You don’t have much to work with on appeal: a few mistaken evidence rulings that don’t look like they add up to reversible error, a garbled jury instruction that the judge tried to correct, and an interesting question about whether one of your experts should have been permitted to testify.
A Matter of Timing
When the ambulance arrived at the crash scene, Sandra Wiltner told the emergency medical team that she lost control of her car when the steering locked up on a turn. The judge kept that evidence out, saying it didn’t qualify as an excited utterance because Ms. Wiltner had 20 minutes to think it over before the ambulance arrived.
Of course, when Sandra testified, she explained how the steering locked up coming around a turn, so the jury heard her story. They just didn’t hear that she had told it to the emergency medical team right at the scene.
But then on cross-examination, the defense lawyer implied that Sandra had made up the story about the steering when she talked to her first lawyer. You were delighted. You were certain the attack opened the door for what Sandra told the medical team. But the judge still kept the evidence out, saying it was self-serving.
Later in the trial, the judge kept out evidence of complaints about the steering by other owners of the same model car. Since the complaints were about “stiffness” and not actually “locking up” the steering, the judge said they weren’t relevant to your case. There’s no telling where the garbled part of the jury instructions came from. They implied that the plaintiff’s burden of proof was by clear and convincing evidence. After you objected, the judge tried to straighten it out, but you think he just made it worse. Anyway, there were other parts of the instructions that talked about a preponderance of the evidence, which watered this issue down a bit.
The most interesting ruling kept one of your experts, Michael Hermann, off the witness stand altogether. Hermann used to work for Federal Motors as a design engineer, but the management fired him after discovering he had talked to the press about what he said was a dangerous brake design in one of their cars.
When Hermann sued Federal Motors for wrongful discharge, they settled the case for a lot of money and in return got him to sign an agreement that he would never testify against them in any product liability case.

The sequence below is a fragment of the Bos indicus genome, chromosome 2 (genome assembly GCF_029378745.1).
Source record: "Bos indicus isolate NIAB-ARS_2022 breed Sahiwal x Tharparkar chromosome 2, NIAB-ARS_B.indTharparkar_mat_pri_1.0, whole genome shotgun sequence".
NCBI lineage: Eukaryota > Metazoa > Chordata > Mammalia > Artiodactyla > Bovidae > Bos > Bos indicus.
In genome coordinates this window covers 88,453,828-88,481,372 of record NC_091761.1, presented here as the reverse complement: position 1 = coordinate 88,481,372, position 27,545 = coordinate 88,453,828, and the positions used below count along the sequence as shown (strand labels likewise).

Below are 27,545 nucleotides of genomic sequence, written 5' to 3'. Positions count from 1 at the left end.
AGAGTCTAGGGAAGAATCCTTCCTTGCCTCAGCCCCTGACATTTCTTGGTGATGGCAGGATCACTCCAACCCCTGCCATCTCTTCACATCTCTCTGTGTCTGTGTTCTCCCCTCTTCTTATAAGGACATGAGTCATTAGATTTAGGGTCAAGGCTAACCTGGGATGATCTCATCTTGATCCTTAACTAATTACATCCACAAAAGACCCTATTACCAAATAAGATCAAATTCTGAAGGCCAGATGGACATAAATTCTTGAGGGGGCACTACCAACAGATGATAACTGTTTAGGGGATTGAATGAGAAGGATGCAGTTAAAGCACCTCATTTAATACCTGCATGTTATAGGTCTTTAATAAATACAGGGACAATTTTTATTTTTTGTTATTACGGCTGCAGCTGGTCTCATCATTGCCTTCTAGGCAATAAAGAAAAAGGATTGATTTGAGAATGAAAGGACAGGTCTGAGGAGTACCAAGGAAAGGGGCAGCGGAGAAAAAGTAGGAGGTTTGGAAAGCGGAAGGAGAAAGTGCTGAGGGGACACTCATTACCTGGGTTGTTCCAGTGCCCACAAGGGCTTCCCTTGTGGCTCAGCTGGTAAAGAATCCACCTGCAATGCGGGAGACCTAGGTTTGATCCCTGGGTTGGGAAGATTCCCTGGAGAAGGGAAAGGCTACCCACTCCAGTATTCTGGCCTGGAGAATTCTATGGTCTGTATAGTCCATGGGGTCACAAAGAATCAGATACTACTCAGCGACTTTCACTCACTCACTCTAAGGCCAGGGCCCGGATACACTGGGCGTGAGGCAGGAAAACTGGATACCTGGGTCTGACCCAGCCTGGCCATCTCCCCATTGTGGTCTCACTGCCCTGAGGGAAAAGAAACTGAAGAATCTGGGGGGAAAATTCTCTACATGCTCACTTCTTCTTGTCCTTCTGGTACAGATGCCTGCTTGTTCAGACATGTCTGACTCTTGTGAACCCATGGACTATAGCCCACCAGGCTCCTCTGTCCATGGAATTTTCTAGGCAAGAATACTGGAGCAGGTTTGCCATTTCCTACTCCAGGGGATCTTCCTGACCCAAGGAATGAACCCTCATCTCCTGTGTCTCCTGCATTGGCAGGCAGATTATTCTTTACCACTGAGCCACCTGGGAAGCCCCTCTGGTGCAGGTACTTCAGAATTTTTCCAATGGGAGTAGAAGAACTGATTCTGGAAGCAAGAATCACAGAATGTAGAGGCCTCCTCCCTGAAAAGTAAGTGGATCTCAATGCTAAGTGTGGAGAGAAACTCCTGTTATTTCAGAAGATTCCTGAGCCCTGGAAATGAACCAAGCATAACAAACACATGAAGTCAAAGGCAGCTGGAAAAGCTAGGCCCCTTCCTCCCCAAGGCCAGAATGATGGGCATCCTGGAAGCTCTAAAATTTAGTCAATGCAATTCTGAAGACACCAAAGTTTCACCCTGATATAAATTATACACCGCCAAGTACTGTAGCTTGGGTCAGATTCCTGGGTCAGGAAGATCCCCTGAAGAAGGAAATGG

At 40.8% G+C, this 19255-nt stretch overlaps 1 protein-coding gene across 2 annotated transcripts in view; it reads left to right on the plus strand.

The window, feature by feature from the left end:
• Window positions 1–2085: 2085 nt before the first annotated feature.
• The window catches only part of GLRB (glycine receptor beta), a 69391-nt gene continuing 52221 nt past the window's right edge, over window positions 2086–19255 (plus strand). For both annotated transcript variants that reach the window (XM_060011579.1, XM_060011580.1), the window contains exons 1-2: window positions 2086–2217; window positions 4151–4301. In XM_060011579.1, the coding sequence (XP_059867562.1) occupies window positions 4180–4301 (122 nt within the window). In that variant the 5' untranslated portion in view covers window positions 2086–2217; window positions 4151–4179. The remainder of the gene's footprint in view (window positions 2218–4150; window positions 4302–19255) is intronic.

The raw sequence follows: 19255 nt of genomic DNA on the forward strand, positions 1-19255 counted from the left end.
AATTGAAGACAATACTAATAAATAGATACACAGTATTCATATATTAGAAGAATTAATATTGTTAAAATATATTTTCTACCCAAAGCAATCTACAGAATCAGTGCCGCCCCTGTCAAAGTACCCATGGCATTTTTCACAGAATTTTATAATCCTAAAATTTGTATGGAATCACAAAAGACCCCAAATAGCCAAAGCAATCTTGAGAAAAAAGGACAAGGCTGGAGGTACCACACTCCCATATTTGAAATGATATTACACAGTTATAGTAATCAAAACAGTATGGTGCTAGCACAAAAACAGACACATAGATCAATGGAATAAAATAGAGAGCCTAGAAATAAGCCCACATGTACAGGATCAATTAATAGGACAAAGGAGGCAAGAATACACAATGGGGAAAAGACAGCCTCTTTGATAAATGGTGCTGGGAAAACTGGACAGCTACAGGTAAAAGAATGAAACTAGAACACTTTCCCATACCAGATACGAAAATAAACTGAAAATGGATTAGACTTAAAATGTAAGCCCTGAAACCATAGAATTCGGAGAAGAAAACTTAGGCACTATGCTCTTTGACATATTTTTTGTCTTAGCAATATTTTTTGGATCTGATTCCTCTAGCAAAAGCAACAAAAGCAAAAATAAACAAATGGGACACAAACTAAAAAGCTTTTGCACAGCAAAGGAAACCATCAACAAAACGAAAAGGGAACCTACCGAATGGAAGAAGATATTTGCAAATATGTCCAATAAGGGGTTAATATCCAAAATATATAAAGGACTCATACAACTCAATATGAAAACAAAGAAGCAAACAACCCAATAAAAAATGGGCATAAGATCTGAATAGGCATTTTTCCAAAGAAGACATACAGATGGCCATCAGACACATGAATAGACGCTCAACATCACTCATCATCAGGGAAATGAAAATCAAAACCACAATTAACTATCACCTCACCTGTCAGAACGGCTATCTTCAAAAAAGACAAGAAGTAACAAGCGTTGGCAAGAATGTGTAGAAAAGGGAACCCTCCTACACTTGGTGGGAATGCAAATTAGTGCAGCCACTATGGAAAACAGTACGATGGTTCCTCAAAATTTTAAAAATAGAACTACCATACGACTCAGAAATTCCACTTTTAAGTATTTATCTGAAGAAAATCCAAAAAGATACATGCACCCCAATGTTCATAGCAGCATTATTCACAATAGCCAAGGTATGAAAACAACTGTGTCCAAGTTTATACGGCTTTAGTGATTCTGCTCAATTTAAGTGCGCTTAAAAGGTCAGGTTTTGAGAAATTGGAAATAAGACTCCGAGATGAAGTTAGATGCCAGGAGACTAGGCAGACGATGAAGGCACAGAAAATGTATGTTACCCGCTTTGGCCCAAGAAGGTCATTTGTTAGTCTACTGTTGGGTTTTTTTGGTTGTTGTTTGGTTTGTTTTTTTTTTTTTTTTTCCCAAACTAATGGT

The judge decided that Federal Motors could enforce this strange agreement in your case, forcing you to find another expert, which you did. And even though you think there are powerful reasons why a contract like this should never be enforceable, your state supreme court has written a string of troublesome decisions that make this a difficult question.
Now take a step back for a moment. Just outlining the issues has made you focus in on hearsay exceptions, the relevance problems in similar events, mangled jury instructions, and the interesting question of whether a settlement agreement can buy off an expert witness.
Where is the theme--the recurring point that keeps surfacing throughout the case? It’s in your statement of facts:
“Coming around a hairpin curve on Canyon Road, the steering wheel suddenly locked and Sandra Wiltner’s new Federal Motors Arrow jumped the curb and hit a tree trunk at the side of the road. Twenty minutes later, when the county emergency medical team arrived, they asked Sandra what happened as they strapped her on the stretcher. She told them the steering wheel had locked up and the car went out of control. But the judge kept what she told them from the jury.
“This was not the first time a 1996 Arrow had steering problems. The design was a new one, using a series of levers as well as gears to adjust the feel of the steering wheel to the road. In the first three months of sales, Federal Motors received more than 2,800 customer complaints about stiff or difficult steering. But the judge decided to keep the information about those complaints from the jury.”
Point by point, you tell the story of the case, weaving in the judge’s rulings that left the jury with a distorted view of the facts and a misshapen measuring stick with which to judge it.
McElhaney at His Best
The ABA Journal is occasionally reprinting some of James McElhaney’s most popular columns from past years. This article originally appeared in the Journal’s March 1997 issue under the headline “Briefs That Sing.”
James W. McElhaney is the Baker and Hostetler Distinguished Scholar in Trial Practice at Case Western Reserve University School of Law in Cleveland and the Joseph C. Hutcheson Distinguished Lecturer in Trial Advocacy at South Texas College of Law in Houston. He is a senior editor and columnist for Litigation, the journal of the ABA Section of Litigation.